To accomplish worthwhile tasks with enough time (rather than doing things last minute), it’s a good strategy to schedule multiple appointments with yourself to work on that project and make gradual progress.
This is how we build self-trust over time.
However, what if the appointment passes, and you didn't work on that project as planned?
1. Ignoring the fact that you didn’t work on it.
2. Self-blame for having not worked on it.
Neither are healthy responses. Let's talk about each. Then I'll share my recommendations.
Ignoring your plan:
Each time you plan to work on something, but ignore it when the time comes, you are unfortunately practicing self-disrespect.
You know the project matters, and you planned to work on it at a specific time. It's a promise to yourself... which you then break. You wouldn't schedule with a client, and then just ignore the appointment, right?
This is essential to understand:
You are your most important client.
Nobody else's career, health, relationships, or spiritual growth, has a more significant effect on your ability to experience life to its fullest -- to fulfill your mission, to serve the world with your unique and valuable gifts. You are your most important client.
The next time you schedule with yourself, remember this.
How you treat the promises to yourself -- your own schedule -- is either building your self-trust… or eroding it.
Make a decision that starting today, you will treat yourself like your most important client.
A quick thought experiment -- bring to mind an important client in your business right now, someone you highly esteem. If you are making an appointment with them, you'd be thoughtful about their schedule, right? You would come up with a time that works for you both. And then you'd prepare (logistically as well as emotionally) for that appointment.
It’s an important client, so you’ll show up to give the best that you can, no matter how you were feeling right before the appointment.
Your own calendar is like that schedule of your most-esteemed client. Give it the respect it deserves.
Yes, you are welcome to reschedule with yourself if needed, but to cancel it again and again is highly disrespectful to your best client -- and your sense of self-trust.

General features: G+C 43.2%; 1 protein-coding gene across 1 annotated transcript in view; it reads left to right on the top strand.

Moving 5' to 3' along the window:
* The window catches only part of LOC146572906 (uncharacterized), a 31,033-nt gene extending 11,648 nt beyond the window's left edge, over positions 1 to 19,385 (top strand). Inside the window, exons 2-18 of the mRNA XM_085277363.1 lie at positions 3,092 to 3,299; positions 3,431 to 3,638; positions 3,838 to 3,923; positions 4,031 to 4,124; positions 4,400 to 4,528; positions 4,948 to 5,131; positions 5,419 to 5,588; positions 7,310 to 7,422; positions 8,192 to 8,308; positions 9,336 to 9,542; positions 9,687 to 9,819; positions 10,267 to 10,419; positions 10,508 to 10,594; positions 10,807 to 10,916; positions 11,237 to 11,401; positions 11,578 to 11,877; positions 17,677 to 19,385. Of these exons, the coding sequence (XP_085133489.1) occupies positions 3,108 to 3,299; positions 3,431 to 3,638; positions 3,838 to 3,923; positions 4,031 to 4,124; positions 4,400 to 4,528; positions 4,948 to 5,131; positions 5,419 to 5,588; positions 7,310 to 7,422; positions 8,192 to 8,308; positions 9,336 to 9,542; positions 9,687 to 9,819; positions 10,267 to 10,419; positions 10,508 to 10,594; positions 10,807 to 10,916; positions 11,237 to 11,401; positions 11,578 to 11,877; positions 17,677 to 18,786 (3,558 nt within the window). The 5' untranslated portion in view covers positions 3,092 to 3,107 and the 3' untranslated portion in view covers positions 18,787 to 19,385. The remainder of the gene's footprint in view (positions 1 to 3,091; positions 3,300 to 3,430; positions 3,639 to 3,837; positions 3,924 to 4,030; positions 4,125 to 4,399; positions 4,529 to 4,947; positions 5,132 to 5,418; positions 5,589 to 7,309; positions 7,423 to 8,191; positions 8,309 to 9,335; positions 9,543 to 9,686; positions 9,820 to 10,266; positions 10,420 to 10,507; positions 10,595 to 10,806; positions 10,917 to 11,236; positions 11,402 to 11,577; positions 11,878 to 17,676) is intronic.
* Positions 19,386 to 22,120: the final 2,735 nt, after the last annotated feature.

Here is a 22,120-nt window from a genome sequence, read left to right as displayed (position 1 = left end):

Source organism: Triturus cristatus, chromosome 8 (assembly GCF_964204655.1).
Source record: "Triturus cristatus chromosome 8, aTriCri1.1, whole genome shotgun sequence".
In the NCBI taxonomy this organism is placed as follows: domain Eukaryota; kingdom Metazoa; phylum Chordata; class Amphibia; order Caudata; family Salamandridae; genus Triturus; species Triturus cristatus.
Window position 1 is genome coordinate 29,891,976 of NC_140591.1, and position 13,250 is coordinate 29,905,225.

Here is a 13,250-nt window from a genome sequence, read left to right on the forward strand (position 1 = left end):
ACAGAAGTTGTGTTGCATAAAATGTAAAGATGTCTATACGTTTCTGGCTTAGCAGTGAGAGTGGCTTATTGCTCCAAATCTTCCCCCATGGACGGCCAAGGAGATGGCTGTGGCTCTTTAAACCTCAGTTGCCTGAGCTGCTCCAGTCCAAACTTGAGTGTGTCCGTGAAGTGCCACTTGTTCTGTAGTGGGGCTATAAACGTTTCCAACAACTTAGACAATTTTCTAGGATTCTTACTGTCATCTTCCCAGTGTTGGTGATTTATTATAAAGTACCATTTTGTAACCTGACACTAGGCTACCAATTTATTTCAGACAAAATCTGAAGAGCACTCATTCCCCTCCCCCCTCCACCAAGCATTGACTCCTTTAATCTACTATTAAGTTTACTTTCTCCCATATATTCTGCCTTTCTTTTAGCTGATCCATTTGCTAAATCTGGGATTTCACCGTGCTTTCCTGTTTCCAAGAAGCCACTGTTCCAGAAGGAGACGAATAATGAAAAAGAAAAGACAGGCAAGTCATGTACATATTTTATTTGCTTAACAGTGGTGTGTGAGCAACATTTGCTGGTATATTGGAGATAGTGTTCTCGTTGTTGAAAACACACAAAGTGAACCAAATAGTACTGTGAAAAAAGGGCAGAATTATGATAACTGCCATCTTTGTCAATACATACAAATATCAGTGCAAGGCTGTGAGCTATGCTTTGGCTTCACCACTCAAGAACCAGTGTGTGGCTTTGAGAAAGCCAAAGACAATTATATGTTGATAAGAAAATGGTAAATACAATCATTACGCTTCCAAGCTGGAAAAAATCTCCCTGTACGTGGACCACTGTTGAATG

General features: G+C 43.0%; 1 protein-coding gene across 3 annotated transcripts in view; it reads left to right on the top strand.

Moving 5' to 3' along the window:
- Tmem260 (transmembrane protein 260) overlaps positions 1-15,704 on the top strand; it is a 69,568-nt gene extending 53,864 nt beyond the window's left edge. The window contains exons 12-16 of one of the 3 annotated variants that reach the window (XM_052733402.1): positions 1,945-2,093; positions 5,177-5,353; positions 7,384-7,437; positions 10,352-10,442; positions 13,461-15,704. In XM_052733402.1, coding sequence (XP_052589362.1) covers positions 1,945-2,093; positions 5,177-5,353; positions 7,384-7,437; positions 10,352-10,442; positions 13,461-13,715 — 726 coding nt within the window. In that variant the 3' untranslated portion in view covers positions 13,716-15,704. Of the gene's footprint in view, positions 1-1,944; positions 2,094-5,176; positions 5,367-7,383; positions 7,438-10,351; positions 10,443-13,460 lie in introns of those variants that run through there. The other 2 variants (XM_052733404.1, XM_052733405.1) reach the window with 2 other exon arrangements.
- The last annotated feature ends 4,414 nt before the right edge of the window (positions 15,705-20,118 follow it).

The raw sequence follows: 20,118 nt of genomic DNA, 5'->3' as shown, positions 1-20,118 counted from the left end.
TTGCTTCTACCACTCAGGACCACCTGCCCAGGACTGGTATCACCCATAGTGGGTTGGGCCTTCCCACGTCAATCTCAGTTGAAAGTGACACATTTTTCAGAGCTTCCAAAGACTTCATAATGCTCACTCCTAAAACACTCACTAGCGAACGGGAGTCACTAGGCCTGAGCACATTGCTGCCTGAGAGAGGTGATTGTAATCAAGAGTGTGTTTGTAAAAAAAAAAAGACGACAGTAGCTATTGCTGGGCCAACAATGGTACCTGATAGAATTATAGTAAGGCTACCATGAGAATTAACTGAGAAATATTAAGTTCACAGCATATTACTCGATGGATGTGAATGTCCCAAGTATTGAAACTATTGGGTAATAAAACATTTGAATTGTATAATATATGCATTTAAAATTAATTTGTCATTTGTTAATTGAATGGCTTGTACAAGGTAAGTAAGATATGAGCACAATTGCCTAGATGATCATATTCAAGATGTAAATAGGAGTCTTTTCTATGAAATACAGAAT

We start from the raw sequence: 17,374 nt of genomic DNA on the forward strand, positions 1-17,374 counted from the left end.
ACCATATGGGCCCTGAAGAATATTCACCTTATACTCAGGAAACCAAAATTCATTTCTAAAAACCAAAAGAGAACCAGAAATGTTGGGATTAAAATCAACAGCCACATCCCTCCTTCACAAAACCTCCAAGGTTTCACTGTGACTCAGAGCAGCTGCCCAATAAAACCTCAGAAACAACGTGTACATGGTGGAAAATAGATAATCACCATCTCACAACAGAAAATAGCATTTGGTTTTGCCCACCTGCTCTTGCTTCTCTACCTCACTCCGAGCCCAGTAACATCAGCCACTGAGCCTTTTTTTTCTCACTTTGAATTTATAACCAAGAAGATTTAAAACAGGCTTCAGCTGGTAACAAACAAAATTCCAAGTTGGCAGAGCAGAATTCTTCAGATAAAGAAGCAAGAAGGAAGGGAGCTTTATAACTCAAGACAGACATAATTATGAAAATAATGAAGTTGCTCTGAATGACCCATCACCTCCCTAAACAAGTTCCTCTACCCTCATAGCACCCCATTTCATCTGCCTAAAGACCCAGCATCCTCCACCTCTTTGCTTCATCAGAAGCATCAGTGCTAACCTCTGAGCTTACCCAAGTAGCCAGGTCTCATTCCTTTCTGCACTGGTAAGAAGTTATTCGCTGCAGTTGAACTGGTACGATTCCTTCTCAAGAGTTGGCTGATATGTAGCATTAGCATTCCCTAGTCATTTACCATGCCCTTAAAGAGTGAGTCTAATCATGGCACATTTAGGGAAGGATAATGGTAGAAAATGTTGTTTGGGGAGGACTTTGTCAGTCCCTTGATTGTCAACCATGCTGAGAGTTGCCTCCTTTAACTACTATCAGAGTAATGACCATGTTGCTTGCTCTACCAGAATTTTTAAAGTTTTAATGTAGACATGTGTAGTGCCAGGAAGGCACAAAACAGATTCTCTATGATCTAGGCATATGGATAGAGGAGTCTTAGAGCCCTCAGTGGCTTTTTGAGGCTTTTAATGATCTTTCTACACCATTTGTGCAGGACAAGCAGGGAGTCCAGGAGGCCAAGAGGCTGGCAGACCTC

If you keep pushing back the work on that project, you'll either never do it, or you'll do it at the last minute and thereby, miss out on the benefits of gradually working on it and letting your subconscious develop the ideas over time.
So be careful not to schedule with yourself so casually.
This is why I’m such a big believer in using Focusmate to work on any important project, bit by bit over time. With Focusmate, I’m not only scheduling with myself, but someone else is also counting on me to be there.
Another common response:
Blaming yourself for failing to follow your calendar.
The next time this happens, I encourage you to:
Take some deep breaths.
Let’s do another thought experiment -- imagine that an important client has missed an appointment with you. They have sincerely apologized to you. Do you berate them? No, you would treat them with kindness. Then, together you would figure out how to schedule the next appointment at a time that is going to work better for them, to ensure they will definitely be able to attend.
Similarly, when you fail to follow your calendar -- be gentle, forgiving, and then get curious. You are your most important client!
Don’t ask self-blaming questions. Instead, ask “What’s something I can do differently next time, to make it more likely that I’ll keep a self-made appointment?”
If you keep missing appointments with yourself, this means you need to make each appointment a bigger deal: start with only 1 appointment with yourself per day. Or even just 1 weekly appointment with yourself to begin with.
Practice keeping that regular appointment with yourself, and then add more as you develop this muscle of keeping self-made appointments.
I used to not be able to do this. And then I practiced, got curious, and practiced some more, using the techniques above. As a result, I now produce far more work than I used to, because I schedule time to do it.
"I write only when inspiration strikes. Fortunately it strikes every morning at nine o'clock sharp." Somerset Maugham (one of the highest-paid authors of his era)
Ultimately, you need to be a student of your own energy and productivity. Learn how to schedule with yourself, and keep practicing and tweaking, until you are also able to be creative even within a schedule.
Be gentle on yourself always, yet continually dedicated to the process of growth.
George Kao is a Marketing Coach for small business owners, especially solopreneurs such as Coaches and Mentors. He focuses on ethical & effective ways to grow one's platform and build true livelihood.
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